Effects of behavior inhibition on stuttering severity and adverse consequences of stuttering in 3–6-year-old children who stutter

Research output: Contribution to journalArticlepeer-review


Purpose: The purpose of this study was to investigate whether 3- to-6-year-old children who stutter and exhibit a higher degree of behavioral inhibition (BI), a correlate of shyness, stutter more frequently and experience greater negative consequences of stuttering (per parent-report) than their peers who stutter but have lower BI. Method: Forty-six children who stutter (CWS; 35 boys & 11 girls; mean age 4 years, 2 months) participated. Their degree of BI was assessed by measuring the latency to their 6th spontaneous comment during a conversation with an unfamiliar examiner (following Kagan, Reznick, & Gibbons's (1989) methodology). The frequency of stuttering and the negative impact of stuttering that CWS may have experienced was assessed using parent reports (i.e., Test of Childhood Stuttering (TOCS) Observational Rating Scale; Gillam, Logan, & Pearson, 2009). Results: We found that children's degree of BI was not associated with their speech fluency per parent report. However, children's degree of BI was significantly associated with greater negative consequences of stuttering. Specifically, among the four categories of TOCS Disfluency-Related Consequences, children's BI significantly predicted the occurrence of physical behaviors that accompany moments of stuttering (such as increased tension or excessive eye blinks). Other Disfluency-Related Consequences, such as avoidance behaviors, negative feelings, and negative social consequences, were not associated with children's behavioral inhibition tendencies. Additionally, children's stuttering severity (per the Stuttering Severity Instrument-4 scores) was significantly associated with increased physical behaviors that accompany moments of stuttering and greater negative social consequences of stuttering. Conclusions: This study provides empirical evidence that behavioral inhibition to the unfamiliar may have salience for childhood stuttering as it predicted the development of physical behaviors associated with stuttering (e.g., tension or struggle) in 3- to 6-year-old CWS. Clinical implications of high BI for the assessment and treatment of childhood stuttering are discussed.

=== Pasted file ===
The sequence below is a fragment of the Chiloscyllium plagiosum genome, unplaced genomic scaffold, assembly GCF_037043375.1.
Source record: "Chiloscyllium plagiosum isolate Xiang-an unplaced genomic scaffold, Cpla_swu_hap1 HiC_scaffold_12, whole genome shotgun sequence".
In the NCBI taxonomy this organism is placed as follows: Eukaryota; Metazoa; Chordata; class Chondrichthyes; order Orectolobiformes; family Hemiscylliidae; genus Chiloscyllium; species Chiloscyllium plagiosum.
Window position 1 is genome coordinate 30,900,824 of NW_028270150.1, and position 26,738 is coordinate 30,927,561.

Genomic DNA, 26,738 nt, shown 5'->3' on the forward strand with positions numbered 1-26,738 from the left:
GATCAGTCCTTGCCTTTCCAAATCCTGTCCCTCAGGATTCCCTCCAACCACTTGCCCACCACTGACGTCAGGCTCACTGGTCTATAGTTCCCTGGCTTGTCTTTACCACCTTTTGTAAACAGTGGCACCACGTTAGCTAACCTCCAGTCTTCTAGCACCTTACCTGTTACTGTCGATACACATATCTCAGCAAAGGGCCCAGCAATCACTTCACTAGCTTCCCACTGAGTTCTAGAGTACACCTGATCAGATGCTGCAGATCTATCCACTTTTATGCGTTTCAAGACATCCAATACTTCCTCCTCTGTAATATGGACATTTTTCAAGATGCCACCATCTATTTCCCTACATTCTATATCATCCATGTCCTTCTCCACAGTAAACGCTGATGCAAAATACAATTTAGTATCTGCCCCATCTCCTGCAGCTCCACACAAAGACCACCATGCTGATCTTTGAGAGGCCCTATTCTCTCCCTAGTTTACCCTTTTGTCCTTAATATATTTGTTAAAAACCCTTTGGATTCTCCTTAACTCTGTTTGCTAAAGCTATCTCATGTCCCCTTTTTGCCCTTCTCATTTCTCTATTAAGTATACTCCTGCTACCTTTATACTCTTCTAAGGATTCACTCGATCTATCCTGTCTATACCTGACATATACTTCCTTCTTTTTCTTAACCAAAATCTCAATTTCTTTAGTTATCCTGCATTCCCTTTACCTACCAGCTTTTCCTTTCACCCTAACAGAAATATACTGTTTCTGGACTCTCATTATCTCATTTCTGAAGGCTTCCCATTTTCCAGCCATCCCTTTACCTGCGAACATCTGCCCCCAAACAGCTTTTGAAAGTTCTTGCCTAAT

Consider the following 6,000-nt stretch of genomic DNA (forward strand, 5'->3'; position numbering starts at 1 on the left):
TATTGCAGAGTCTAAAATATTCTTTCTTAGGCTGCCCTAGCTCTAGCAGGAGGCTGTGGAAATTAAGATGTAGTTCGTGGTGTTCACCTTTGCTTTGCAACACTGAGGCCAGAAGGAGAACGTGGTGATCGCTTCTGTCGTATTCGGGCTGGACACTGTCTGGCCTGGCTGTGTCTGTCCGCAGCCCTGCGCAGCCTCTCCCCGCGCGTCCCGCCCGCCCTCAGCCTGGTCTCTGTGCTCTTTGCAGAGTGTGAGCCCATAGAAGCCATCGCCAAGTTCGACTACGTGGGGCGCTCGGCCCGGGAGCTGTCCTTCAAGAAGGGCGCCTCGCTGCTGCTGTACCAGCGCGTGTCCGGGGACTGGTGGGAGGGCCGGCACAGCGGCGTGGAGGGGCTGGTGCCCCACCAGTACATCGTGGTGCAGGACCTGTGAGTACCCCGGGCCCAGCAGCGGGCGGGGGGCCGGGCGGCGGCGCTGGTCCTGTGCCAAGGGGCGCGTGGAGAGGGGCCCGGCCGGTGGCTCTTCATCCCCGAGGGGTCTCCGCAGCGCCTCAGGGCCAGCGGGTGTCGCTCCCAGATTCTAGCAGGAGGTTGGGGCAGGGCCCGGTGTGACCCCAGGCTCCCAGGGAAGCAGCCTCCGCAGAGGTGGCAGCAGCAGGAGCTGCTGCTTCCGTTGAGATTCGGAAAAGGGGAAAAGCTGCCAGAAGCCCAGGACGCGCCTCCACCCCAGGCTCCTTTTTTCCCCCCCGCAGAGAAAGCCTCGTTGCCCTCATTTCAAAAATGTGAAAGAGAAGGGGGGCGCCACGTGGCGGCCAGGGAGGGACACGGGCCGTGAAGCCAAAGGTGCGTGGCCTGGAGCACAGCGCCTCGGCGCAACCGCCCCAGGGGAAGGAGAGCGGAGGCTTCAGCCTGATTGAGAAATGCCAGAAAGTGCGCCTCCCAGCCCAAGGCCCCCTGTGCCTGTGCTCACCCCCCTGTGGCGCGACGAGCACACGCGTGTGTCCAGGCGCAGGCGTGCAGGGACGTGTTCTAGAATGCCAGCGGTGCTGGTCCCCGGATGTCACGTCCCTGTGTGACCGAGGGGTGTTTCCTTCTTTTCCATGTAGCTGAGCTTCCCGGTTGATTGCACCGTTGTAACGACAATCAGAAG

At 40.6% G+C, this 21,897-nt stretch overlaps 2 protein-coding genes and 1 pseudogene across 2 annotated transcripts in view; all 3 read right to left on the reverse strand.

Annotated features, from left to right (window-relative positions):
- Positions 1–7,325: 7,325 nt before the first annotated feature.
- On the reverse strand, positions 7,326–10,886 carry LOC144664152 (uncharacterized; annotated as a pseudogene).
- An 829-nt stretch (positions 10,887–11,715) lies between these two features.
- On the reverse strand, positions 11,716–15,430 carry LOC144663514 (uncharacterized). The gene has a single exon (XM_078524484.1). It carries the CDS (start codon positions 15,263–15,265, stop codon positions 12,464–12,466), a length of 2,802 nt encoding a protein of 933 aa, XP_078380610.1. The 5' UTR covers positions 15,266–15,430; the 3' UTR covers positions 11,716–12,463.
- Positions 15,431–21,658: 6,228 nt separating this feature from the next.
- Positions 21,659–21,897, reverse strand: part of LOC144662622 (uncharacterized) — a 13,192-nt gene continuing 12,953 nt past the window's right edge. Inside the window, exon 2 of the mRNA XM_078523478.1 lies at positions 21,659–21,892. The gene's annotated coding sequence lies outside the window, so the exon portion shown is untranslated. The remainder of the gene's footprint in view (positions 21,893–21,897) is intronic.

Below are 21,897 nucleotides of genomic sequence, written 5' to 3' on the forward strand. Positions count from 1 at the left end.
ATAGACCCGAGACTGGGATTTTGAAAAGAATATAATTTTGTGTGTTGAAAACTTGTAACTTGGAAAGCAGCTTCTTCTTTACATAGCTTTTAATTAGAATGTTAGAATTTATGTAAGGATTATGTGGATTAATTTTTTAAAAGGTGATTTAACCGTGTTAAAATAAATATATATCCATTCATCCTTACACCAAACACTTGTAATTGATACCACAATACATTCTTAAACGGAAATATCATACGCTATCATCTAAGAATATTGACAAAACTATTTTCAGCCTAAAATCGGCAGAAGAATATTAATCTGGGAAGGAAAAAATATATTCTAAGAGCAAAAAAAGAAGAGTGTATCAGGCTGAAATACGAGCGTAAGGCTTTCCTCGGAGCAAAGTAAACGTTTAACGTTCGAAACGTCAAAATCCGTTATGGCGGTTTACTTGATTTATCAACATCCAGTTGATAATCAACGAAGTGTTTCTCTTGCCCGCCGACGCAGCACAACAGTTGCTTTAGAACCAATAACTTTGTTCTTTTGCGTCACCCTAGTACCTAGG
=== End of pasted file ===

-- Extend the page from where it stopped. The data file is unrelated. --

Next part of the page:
Original languageEnglish (US)
Article number106332
JournalJournal of Communication Disorders
StatePublished - Jul 1 2023


  • Behavioral inhibition
  • Childhood stuttering
  • Negative consequences of stuttering
  • Speech fluency
  • Stuttering frequency
  • Temperament

ASJC Scopus subject areas

  • Experimental and Cognitive Psychology
  • Linguistics and Language
  • Cognitive Neuroscience
  • Speech and Hearing
  • LPN and LVN


Dive into the research topics of 'Effects of behavior inhibition on stuttering severity and adverse consequences of stuttering in 3–6-year-old children who stutter'. Together they form a unique fingerprint.

Cite this